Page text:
Unbreakable Kimmy Schmidt’s third season hasn’t been as cohesive as its second, at times spinning too many plates and then just letting them fall. The show has great continuity, especially when it comes to its ever-expanding web of recurring jokes, but several of the season’s most interesting developments haven’t lived up to their full potential or have been dropped altogether. “Kimmy And The Trolley Problem!,” however, refocuses on some of the most compelling character-driven throughlines of the season just in time for the season finale.

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For Kimmy, this means coming to terms with how to talk about her past. Xan asks her to come on her campus television show where she profiles women on campus (called simply Profiles, much to Kimmy’s dismay). Of course, Xan wants her to talk about the bunker, saying it could inspire others. Even though Kimmy has been working had to put her past behind her, Xan’s pitch grabs her attention because of a recent philosophy lesson about ethical altruism and utilitarianism. Even though talking about her past hurts herself, it could help others, and that’s enough to convince Kimmy she should try to go through with it. The writers have a sharp sense of who their characters are, and that’s what grounds so much of the comedy on this show. Kimmy’s desire to help others even if it harms herself is wholly convincing giving everything we know about her.

Kimmy seeks out Cyndee Pokorny, who not only is comfortable talking about her past, but also capitalizes on it for her job selling BunCo bunkers. Yet again, Unbreakable Kimmy Schmidt reiterates that there is no one-size-fits-all approach to moving forward after trauma. All of the mole women have forged new paths for themselves. Just because Cyndee doesn’t care about others knowing about her past doesn’t mean Kimmy has to follow suit. In the end, instead of learning to talk about her past, Kimmy realizes she doesn’t have to at all. While the more obvious and neatly packaged conclusion to this storyline may have been to give Kimmy some grand moment where she talks about the bunker and inspires others without reopening her wounds, this more anticlimactic ending is significantly more satisfying. And the conclusion that it’s impractical to adhere to just one stringent moral code is satisfying, too, tapping into the show’s recurring theme that people are flawed but should always try to do their best. For all its darkness, Unbreakable Kimmy Schmidt isn’t cynical. And it doesn’t portray Kimmy’s persistent optimism as something to be mocked or dismissed.

Lillian has to move forward, too, now that her relationship with Artie is heating up. He wants to take her on a river cruise in Europe, which means leaving behind the life she knows and loves (including all of her cats). Her fears of change and aging are exacerbated when she learns that Artie has a serious health condition. It has taken Unbreakable Kimmy Schmidt a while to really insert Lillian into the action of the show, and Carol Kane doesn’t quite deliver at the same lightning speed as the other cast members, but this season has marked a turning point for the character, who finally feels like more than just a stoop crone for the others to play off of. Her relationship with Artie and the fears and insecurities it has unearthed have been a pleasant surprise this season, adding depth even in its weirder moments.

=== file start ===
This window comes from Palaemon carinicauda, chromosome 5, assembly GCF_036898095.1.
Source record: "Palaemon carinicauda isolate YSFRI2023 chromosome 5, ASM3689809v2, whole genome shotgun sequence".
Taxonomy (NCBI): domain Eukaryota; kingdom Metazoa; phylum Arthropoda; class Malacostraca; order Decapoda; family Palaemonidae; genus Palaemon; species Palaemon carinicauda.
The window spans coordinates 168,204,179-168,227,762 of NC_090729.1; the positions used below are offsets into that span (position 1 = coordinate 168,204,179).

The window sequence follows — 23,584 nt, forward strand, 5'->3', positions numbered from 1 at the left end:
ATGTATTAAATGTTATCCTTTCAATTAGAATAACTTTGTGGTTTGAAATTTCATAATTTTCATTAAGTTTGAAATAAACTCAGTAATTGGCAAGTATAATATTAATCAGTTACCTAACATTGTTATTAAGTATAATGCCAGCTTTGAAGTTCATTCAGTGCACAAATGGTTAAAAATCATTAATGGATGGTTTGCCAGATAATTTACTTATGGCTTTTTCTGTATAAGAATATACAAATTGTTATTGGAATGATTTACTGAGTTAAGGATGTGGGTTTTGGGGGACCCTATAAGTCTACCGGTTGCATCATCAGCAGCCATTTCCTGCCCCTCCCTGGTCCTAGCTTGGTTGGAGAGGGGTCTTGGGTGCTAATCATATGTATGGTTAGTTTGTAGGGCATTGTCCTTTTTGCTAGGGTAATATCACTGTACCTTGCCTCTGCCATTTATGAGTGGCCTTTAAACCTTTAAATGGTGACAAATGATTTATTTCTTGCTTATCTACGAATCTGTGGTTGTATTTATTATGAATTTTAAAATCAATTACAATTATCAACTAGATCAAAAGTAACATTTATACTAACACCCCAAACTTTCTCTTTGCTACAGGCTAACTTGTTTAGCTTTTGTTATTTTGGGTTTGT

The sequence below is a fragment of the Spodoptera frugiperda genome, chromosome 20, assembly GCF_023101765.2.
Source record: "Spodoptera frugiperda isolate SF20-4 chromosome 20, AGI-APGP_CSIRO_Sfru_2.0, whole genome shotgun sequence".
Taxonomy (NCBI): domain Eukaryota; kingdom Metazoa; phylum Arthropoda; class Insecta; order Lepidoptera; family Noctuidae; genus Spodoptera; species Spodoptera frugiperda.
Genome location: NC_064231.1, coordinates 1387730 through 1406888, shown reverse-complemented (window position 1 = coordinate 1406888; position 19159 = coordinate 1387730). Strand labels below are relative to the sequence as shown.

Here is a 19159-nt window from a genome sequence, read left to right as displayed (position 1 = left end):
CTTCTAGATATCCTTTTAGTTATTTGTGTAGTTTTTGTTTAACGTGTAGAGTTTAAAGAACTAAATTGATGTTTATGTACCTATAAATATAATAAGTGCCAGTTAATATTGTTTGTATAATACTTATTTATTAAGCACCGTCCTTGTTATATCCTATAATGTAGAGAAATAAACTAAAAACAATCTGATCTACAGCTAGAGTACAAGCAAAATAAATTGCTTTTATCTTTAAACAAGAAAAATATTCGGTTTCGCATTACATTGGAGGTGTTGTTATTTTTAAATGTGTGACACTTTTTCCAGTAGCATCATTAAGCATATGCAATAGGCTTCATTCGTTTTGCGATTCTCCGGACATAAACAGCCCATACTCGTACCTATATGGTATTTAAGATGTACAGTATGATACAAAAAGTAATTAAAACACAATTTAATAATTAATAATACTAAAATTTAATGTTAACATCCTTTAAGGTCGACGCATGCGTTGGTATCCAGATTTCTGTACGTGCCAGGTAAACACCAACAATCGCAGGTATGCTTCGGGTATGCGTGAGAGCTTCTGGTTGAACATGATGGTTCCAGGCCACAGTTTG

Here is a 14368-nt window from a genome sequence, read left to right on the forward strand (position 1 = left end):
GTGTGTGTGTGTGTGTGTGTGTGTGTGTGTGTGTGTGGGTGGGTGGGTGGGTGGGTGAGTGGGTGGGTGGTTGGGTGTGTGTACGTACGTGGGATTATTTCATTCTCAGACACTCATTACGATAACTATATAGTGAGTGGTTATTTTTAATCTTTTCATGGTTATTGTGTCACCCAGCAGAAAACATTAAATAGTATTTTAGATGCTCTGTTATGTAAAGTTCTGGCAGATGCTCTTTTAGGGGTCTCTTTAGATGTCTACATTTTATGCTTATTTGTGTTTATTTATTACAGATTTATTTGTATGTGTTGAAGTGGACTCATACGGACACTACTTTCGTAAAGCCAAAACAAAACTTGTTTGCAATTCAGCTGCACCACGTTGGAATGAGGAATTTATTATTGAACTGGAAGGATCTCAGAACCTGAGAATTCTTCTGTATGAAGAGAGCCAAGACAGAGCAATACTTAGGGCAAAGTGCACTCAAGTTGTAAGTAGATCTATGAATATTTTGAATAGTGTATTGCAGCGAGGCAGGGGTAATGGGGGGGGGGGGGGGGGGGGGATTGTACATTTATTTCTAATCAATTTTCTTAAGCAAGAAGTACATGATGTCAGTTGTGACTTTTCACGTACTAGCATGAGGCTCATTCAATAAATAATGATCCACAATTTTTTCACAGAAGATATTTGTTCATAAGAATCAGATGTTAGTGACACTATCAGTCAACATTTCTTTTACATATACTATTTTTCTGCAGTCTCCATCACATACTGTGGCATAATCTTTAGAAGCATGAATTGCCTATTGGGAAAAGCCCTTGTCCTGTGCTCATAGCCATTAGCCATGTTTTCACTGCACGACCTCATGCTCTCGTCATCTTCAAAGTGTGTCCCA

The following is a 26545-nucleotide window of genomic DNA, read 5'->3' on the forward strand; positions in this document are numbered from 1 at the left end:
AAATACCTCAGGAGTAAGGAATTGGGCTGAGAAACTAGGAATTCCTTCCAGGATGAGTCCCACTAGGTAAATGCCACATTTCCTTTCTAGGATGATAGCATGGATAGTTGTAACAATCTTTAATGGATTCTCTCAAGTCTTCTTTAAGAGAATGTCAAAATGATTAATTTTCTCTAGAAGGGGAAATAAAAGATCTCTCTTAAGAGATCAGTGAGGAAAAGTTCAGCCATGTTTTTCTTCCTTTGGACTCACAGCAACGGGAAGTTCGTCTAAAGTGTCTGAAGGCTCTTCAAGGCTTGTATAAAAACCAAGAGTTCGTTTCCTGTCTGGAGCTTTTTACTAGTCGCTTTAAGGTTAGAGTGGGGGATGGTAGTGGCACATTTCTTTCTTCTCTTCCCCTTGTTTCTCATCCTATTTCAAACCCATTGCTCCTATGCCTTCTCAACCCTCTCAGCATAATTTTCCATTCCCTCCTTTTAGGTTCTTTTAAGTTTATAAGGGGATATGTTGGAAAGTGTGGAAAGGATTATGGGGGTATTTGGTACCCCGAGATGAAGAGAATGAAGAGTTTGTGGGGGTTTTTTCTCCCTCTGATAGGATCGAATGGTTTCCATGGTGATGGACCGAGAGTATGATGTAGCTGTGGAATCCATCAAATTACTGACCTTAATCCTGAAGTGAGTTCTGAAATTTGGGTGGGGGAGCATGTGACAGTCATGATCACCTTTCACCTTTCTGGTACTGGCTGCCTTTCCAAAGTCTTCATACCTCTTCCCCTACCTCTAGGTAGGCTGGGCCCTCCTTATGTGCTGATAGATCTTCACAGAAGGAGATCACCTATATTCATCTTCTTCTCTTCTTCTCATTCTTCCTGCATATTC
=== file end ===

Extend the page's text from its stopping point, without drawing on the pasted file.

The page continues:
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Of the three characters spotlighted, Jacqueline has the best storyline in “Kimmy And The Trolley Problem!” Unbreakable Kimmy Schmidt again plays with expectations when it comes to Jacqueline. Given her reaction at the end of last episode, it looked like all the work she had done to better herself may have gone out the window. Russ’ coma made him hot, and Jacqueline seems very eager to get with him. But the transformation doesn’t end up having an effect on how she feels about him. Rather, it changes Russ’ perception of himself. Newly hot, Russ’ priorities have changed, not Jacqueline’s. He’s the one eager to get on Real Housewives Of New York in their sit down with Andy Cohen (as a huge Real Housewives fan, I love all the Bravo in-jokes in the episode). He even throws Jacqueline’s charitable cause under the bus, subtly showing signs that he’s turning into a bit of a Snyder.

Jacqueline’s fears are confirmed when she invites Russ’ family over as a ploy to remind him who he really is only to discover that his brothers and father aren’t tormenting him anymore now that he looks like he belongs with them. Russ revels in the attention, genuinely happy that his family accepts him as one of them now. Jacqueline may not care about looks or what others think anymore, but the Snyders still do. And that includes Russ now. It’s a genuinely poignant end to their arc, Jacqueline accepting that they both got different rewards out of this experience. For him, the reward was getting hot. One would think that would be a reward for her, too, but it isn’t. For her, the reward was discovering she can do things on her own. She cooked! She had sex with his dead grandma! She took care of herself and others, and she accomplished her NFL takedown! In the same way Kimmy finds the strength to not speak, Jacqueline finds her strength.

Stray observations

  • Titus doesn’t get much to do in this episode, which focuses more on the other three leads’ arcs, but he obviously still shines even in little moments. His instant camaraderie with Cyndee is one of the best runners of the episode.
  • Andy Cohen is very good at making fun of himself/his empire.
  • Zenjamin
  • “1, 2, 3, DESSERT SPAGHETTI.”
  • The Hillary balloon bit is cruel…yet excellent.
  • Kimmy’s look of disgust when Xan says “Profiles” while filming Profiles is great, and then Xan’s look of regret when she says “all you Xan heads out there” is even better.

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